Who is Mitt Romney? The American people want to know. And Barack Obama is only too willing to tell them.
For weeks now, the president has outspent Romney, relentlessly attacking him as an out-of-touch rich guy who wants to outsource our jobs and eliminate women’s health services. The Obama campaign has even gone so far as to make the absurd claim that the clean-cut Romney is a felon.
Although the Romney campaign has fired back in press releases, the candidate himself has taken the attacks in stride. It’s a strategy that some Republican insiders think brilliant. Why lend legitimacy to Obama’s silly claims? Romney, they argue, needs to remain above the fray.
But it is one thing to try to appear presidential, and quite another to let your opponent completely define you.
Is Mitt Romney, like George H.W. Bush, simply too polite and too modest to defend himself? Humility is not a bad trait. But Romney, not Obama, must tell the Romney story.
Don’t get me wrong, fighting back doesn’t mean becoming defensive. And defining oneself does not mean providing more policy specifics.
On the contrary, Romney should not fall into the trap of responding tit-for-tat to Obama’s half-truths and lies. Nor should he campaign on an itemized list of programs he favors or dislikes. Doing so risks putting the American public to sleep and would allow the opposition to pick him apart bit by bit. Death by a thousand cuts.
In defining himself, Romney must focus on two related themes: 1) conveying his life story in a way that reveals his passions, his core values and his hopes for America, and 2) using that narrative to provide a sharp contrast between himself and the president.
Although Romney often seems uncomfortable discussing himself, he has at least taken steps toward defining the ideological contrast between himself and Obama.
In December 2011, Romney published an oped in USA Today, in which he argued that the choice facing voters in November is between an entitlement society and an opportunity society.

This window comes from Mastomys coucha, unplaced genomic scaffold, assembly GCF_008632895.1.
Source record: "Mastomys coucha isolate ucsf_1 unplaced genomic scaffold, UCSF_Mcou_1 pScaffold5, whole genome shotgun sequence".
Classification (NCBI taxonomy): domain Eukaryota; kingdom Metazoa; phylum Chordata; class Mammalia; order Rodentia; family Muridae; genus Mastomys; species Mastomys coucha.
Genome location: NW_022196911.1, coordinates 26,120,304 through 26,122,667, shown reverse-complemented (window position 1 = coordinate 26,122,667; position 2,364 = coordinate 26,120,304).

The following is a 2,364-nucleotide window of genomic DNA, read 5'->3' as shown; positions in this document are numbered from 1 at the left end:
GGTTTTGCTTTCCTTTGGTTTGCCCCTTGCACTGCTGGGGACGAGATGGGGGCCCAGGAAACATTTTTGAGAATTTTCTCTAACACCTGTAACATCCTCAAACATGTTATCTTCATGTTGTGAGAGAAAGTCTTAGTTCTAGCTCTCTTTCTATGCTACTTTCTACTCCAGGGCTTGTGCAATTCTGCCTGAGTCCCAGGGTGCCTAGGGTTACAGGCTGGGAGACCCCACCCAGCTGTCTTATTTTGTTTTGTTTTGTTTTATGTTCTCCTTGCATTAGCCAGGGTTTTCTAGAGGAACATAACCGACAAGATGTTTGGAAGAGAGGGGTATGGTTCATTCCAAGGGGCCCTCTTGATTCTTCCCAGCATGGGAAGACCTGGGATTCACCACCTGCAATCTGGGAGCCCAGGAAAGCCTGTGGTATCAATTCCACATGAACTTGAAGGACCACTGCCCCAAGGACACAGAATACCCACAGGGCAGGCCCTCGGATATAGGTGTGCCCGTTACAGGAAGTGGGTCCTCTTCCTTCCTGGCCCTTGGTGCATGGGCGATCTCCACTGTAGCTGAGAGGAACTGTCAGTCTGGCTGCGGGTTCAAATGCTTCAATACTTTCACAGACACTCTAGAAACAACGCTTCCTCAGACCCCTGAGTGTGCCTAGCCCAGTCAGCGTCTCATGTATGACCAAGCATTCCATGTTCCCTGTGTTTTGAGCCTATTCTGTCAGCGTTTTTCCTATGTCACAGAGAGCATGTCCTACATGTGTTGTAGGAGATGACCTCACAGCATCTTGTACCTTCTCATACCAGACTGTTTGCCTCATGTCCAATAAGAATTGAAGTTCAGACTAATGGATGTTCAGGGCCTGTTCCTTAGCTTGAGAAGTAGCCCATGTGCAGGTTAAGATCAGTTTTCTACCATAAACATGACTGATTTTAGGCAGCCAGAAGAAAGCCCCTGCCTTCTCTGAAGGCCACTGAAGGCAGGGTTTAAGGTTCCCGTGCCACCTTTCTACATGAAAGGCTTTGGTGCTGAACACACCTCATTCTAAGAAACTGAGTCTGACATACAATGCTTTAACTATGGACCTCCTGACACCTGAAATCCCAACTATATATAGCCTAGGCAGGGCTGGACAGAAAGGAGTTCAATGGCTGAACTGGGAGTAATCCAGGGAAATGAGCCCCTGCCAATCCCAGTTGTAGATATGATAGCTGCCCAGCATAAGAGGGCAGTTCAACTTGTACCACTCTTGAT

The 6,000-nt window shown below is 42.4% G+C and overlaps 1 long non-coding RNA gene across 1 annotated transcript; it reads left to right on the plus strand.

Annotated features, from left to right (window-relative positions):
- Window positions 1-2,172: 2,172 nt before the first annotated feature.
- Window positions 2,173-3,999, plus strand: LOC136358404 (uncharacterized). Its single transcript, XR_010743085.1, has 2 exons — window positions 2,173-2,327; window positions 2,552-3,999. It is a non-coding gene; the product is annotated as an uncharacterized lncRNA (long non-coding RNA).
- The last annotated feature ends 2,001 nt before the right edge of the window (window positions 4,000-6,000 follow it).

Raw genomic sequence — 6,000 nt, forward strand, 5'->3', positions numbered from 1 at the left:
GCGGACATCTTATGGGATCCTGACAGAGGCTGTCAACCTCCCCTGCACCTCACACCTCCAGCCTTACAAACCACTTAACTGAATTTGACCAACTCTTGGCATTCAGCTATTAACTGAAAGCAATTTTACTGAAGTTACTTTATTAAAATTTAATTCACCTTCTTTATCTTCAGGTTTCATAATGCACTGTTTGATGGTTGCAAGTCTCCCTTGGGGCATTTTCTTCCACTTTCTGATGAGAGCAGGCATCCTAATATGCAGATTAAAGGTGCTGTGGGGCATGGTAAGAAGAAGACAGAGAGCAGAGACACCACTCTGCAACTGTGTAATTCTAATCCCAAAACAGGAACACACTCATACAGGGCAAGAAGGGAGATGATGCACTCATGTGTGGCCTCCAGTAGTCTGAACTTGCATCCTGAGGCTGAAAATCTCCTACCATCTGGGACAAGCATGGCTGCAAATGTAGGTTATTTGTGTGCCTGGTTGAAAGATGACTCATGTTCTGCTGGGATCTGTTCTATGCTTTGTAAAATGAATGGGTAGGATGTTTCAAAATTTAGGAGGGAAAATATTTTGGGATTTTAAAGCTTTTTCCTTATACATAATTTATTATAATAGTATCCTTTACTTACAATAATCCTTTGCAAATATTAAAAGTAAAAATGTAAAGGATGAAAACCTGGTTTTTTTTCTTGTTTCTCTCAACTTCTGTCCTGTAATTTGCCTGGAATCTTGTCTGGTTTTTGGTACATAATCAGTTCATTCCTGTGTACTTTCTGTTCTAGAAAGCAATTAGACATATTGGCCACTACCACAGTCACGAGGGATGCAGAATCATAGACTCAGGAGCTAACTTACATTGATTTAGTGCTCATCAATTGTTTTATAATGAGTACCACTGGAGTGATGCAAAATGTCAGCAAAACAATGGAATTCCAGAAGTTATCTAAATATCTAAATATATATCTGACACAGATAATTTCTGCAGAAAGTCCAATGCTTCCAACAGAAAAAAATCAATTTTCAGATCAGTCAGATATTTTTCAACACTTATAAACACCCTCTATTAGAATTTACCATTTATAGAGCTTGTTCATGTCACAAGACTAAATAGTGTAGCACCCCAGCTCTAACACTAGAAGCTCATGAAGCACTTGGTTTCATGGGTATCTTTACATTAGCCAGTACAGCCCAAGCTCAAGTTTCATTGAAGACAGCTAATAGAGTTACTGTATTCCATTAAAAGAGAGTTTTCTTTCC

It was a good start. But the ideological message was soon lost in the minutiae of the GOP primary and subsequent individual skirmishes over Obamacare, jobs and taxes.
Romney must now paint with broad thematic strokes. He must demonstrate how, collectively, Obama’s approach to all of these issues increases dependence on government and divides Americans into disparate factions warring for government handouts from an ever-shrinking pie.
He must show this approach to be both morally wrong and economically unsustainable. He must paint Obama as an ostrich with his head in the sand — a president who would rather blame others and punish the professional class than reform entitlements or make tough budgetary choices.
Most importantly, he must paint himself as more than just a competent steward of the economy. He must use his life story to present himself as a bold and inspired leader — one who is willing to challenge special interests in order to achieve structural reform that will put America on a stronger footing and expand opportunity for all.
Whether Romney is correct to wait to tell this story remains to be seen. But tell it he must.
Last week, Romney rightly criticized Obama for saying that, although he told a good story during the 2008 campaign, he has not done a good enough job as president of selling his agenda to the American people.
“President Obama believes that millions of Americans have lost their homes, their jobs and their livelihood because he failed to tell a good story,” Romney said. “Being president is not about telling stories.”
But, as Barack Obama understood in 2008, getting elected is.